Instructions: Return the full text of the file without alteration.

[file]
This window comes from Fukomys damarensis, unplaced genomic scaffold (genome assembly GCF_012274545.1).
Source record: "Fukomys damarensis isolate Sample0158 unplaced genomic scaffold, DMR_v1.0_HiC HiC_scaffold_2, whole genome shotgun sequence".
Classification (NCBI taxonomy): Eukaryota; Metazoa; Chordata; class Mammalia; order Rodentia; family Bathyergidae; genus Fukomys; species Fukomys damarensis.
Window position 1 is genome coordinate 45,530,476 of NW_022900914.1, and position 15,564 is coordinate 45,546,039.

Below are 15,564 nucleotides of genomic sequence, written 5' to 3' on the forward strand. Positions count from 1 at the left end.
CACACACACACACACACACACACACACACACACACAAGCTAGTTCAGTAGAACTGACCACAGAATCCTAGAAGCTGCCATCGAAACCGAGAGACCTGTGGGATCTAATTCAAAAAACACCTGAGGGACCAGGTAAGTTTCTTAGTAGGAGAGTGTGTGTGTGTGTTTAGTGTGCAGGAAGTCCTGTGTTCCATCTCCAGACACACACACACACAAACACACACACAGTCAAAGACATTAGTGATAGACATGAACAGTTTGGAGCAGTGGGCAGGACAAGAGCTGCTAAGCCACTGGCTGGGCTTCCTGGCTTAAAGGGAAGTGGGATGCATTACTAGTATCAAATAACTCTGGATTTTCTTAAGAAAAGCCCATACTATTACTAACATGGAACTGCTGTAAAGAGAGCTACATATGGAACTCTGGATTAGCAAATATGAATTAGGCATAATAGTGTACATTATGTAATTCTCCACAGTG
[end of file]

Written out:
This window comes from Fukomys damarensis, unplaced genomic scaffold (genome assembly GCF_012274545.1).
Source record: "Fukomys damarensis isolate Sample0158 unplaced genomic scaffold, DMR_v1.0_HiC HiC_scaffold_2, whole genome shotgun sequence".
Classification (NCBI taxonomy): Eukaryota; Metazoa; Chordata; class Mammalia; order Rodentia; family Bathyergidae; genus Fukomys; species Fukomys damarensis.
Window position 1 is genome coordinate 45,530,476 of NW_022900914.1, and position 15,564 is coordinate 45,546,039.

Below are 15,564 nucleotides of genomic sequence, written 5' to 3' on the forward strand. Positions count from 1 at the left end.
CACACACACACACACACACACACACACACACACACAAGCTAGTTCAGTAGAACTGACCACAGAATCCTAGAAGCTGCCATCGAAACCGAGAGACCTGTGGGATCTAATTCAAAAAACACCTGAGGGACCAGGTAAGTTTCTTAGTAGGAGAGTGTGTGTGTGTGTTTAGTGTGCAGGAAGTCCTGTGTTCCATCTCCAGACACACACACACACAAACACACACACAGTCAAAGACATTAGTGATAGACATGAACAGTTTGGAGCAGTGGGCAGGACAAGAGCTGCTAAGCCACTGGCTGGGCTTCCTGGCTTAAAGGGAAGTGGGATGCATTACTAGTATCAAATAACTCTGGATTTTCTTAAGAAAAGCCCATACTATTACTAACATGGAACTGCTGTAAAGAGAGCTACATATGGAACTCTGGATTAGCAAATATGAATTAGGCATAATAGTGTACATTATGTAATTCTCCACAGTG